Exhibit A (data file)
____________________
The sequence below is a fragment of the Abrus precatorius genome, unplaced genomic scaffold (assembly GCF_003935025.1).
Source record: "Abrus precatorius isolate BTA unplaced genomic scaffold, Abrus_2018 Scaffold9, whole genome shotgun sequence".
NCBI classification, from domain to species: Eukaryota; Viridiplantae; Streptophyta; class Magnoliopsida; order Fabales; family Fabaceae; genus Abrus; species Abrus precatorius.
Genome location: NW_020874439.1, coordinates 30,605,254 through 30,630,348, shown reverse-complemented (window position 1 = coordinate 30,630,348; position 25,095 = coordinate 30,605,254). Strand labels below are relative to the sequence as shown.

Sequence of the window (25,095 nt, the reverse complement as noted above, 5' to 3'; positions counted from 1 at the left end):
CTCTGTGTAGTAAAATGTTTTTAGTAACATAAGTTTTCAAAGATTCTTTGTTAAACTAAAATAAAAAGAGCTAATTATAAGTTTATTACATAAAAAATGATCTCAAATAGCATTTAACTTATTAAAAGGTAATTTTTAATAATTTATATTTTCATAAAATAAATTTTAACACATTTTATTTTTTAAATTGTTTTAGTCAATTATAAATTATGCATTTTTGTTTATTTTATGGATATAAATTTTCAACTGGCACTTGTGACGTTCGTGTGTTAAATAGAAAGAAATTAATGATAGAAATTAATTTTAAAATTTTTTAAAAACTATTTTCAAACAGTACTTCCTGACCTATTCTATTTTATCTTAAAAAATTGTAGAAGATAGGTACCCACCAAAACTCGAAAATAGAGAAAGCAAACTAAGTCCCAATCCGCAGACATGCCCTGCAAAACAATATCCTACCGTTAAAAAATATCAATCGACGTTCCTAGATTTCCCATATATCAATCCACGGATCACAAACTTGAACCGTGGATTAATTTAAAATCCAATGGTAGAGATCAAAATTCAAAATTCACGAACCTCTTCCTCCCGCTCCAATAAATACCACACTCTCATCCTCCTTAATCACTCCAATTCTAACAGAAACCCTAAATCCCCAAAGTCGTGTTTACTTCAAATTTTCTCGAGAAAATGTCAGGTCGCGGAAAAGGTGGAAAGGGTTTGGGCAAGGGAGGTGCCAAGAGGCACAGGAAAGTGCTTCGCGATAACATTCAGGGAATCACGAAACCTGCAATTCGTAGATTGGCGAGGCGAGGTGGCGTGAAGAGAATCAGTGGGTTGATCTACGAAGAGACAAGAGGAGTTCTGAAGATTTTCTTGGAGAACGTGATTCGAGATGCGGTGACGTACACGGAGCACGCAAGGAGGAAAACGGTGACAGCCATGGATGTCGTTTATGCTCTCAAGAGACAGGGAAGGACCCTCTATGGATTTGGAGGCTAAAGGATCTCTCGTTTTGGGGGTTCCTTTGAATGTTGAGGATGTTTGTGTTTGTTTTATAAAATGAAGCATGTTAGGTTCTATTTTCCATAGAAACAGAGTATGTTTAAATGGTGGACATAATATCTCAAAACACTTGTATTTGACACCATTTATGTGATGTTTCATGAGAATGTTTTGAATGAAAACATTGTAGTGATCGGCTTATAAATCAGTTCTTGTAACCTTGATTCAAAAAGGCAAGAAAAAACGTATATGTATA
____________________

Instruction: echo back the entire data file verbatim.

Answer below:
The sequence below is a fragment of the Abrus precatorius genome, unplaced genomic scaffold (assembly GCF_003935025.1).
Source record: "Abrus precatorius isolate BTA unplaced genomic scaffold, Abrus_2018 Scaffold9, whole genome shotgun sequence".
NCBI classification, from domain to species: Eukaryota; Viridiplantae; Streptophyta; class Magnoliopsida; order Fabales; family Fabaceae; genus Abrus; species Abrus precatorius.
Genome location: NW_020874439.1, coordinates 30,605,254 through 30,630,348, shown reverse-complemented (window position 1 = coordinate 30,630,348; position 25,095 = coordinate 30,605,254). Strand labels below are relative to the sequence as shown.

Sequence of the window (25,095 nt, the reverse complement as noted above, 5' to 3'; positions counted from 1 at the left end):
CTCTGTGTAGTAAAATGTTTTTAGTAACATAAGTTTTCAAAGATTCTTTGTTAAACTAAAATAAAAAGAGCTAATTATAAGTTTATTACATAAAAAATGATCTCAAATAGCATTTAACTTATTAAAAGGTAATTTTTAATAATTTATATTTTCATAAAATAAATTTTAACACATTTTATTTTTTAAATTGTTTTAGTCAATTATAAATTATGCATTTTTGTTTATTTTATGGATATAAATTTTCAACTGGCACTTGTGACGTTCGTGTGTTAAATAGAAAGAAATTAATGATAGAAATTAATTTTAAAATTTTTTAAAAACTATTTTCAAACAGTACTTCCTGACCTATTCTATTTTATCTTAAAAAATTGTAGAAGATAGGTACCCACCAAAACTCGAAAATAGAGAAAGCAAACTAAGTCCCAATCCGCAGACATGCCCTGCAAAACAATATCCTACCGTTAAAAAATATCAATCGACGTTCCTAGATTTCCCATATATCAATCCACGGATCACAAACTTGAACCGTGGATTAATTTAAAATCCAATGGTAGAGATCAAAATTCAAAATTCACGAACCTCTTCCTCCCGCTCCAATAAATACCACACTCTCATCCTCCTTAATCACTCCAATTCTAACAGAAACCCTAAATCCCCAAAGTCGTGTTTACTTCAAATTTTCTCGAGAAAATGTCAGGTCGCGGAAAAGGTGGAAAGGGTTTGGGCAAGGGAGGTGCCAAGAGGCACAGGAAAGTGCTTCGCGATAACATTCAGGGAATCACGAAACCTGCAATTCGTAGATTGGCGAGGCGAGGTGGCGTGAAGAGAATCAGTGGGTTGATCTACGAAGAGACAAGAGGAGTTCTGAAGATTTTCTTGGAGAACGTGATTCGAGATGCGGTGACGTACACGGAGCACGCAAGGAGGAAAACGGTGACAGCCATGGATGTCGTTTATGCTCTCAAGAGACAGGGAAGGACCCTCTATGGATTTGGAGGCTAAAGGATCTCTCGTTTTGGGGGTTCCTTTGAATGTTGAGGATGTTTGTGTTTGTTTTATAAAATGAAGCATGTTAGGTTCTATTTTCCATAGAAACAGAGTATGTTTAAATGGTGGACATAATATCTCAAAACACTTGTATTTGACACCATTTATGTGATGTTTCATGAGAATGTTTTGAATGAAAACATTGTAGTGATCGGCTTATAAATCAGTTCTTGTAACCTTGATTCAAAAAGGCAAGAAAAAACGTATATGTATA